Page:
Accessing any objects will launch their own tab in the editor, which means it is much easier to keep track of SQL Worksheets, package procedure editing, table definitions and contents, and any other function you are utilising. VS Code does an exceptional job of code colouring for easier visualisation and also includes code autocomplete.

I won’t explain all the features of SQL Developer for VS Code here. I’m simply explaining what is currently available, plus I wouldn’t want to spoil the fun of discovering all the features for yourself. But rest assured, SQL Developer for VS Code is a database development feature-rich IDE that only enhances the development experience for those who do not require the full features that standalone IDEs offer but require a little more than the features supplied within APEX itself.

Disadvantages of SQL Developer for VS Code

Oracle provides its own online database and APEX development site used to create non-corporate sites to showcase ideas and concepts or allow developers to experiment. This is available at and is extremely popular amongst APEX developers. Unfortunately, this site does not allow external connections from any IDE, including SQL Developer for VS Code. So, if you are developing on that site, you will be restricted to using the APEX internal features to access the database objects.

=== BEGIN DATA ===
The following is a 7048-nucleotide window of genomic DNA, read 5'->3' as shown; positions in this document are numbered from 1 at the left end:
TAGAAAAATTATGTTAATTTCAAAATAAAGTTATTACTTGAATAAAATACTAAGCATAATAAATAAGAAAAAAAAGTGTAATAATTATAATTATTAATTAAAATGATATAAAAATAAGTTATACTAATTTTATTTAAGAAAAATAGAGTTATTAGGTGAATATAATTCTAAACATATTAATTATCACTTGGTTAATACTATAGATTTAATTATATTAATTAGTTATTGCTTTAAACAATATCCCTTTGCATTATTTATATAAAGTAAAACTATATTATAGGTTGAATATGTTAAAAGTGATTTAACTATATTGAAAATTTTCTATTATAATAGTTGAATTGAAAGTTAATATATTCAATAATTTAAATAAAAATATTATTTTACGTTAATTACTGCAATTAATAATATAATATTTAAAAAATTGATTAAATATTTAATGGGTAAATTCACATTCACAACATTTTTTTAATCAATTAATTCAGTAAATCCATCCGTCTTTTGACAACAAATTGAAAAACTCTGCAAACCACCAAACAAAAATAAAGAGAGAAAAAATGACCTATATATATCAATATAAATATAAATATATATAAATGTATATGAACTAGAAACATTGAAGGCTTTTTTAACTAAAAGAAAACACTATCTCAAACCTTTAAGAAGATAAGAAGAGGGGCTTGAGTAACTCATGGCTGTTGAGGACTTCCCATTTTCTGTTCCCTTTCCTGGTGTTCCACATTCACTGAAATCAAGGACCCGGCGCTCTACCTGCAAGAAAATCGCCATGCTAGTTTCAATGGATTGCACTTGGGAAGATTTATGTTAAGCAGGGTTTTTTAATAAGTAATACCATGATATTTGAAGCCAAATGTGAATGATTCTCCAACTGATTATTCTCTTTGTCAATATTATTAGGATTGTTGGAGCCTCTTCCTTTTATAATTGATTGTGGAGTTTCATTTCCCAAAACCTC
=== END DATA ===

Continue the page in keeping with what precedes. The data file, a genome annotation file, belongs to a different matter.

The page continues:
One final potential disadvantage is that Oracle have yet to decide how they will implement the other features of SQL Developer into VS Code. They could bloat this extension so that it’s convenient for all to install a single extension, but that would potentially make the product unsuitable for some. Hopefully, Oracle will build several extensions that the developer can choose to install that suit their exact needs.

Final Thoughts

SQL Developer for VS Code is a powerful addition to the APEX developer’s toolbox. It allows you to have APEX app development handled through the internet browser whilst maintaining a separate, easily accessible Oracle database connection with most of the tools that you will need to build databases and develop stored procedures efficiently and effectively. The added benefit is it is currently lightweight and does not contain bulky features that are not usually utilised by APEX developers. I hope that as Oracle adds in the features currently available in the standalone SQL Developer, these are added as separate extensions to maintain that lightweight feel.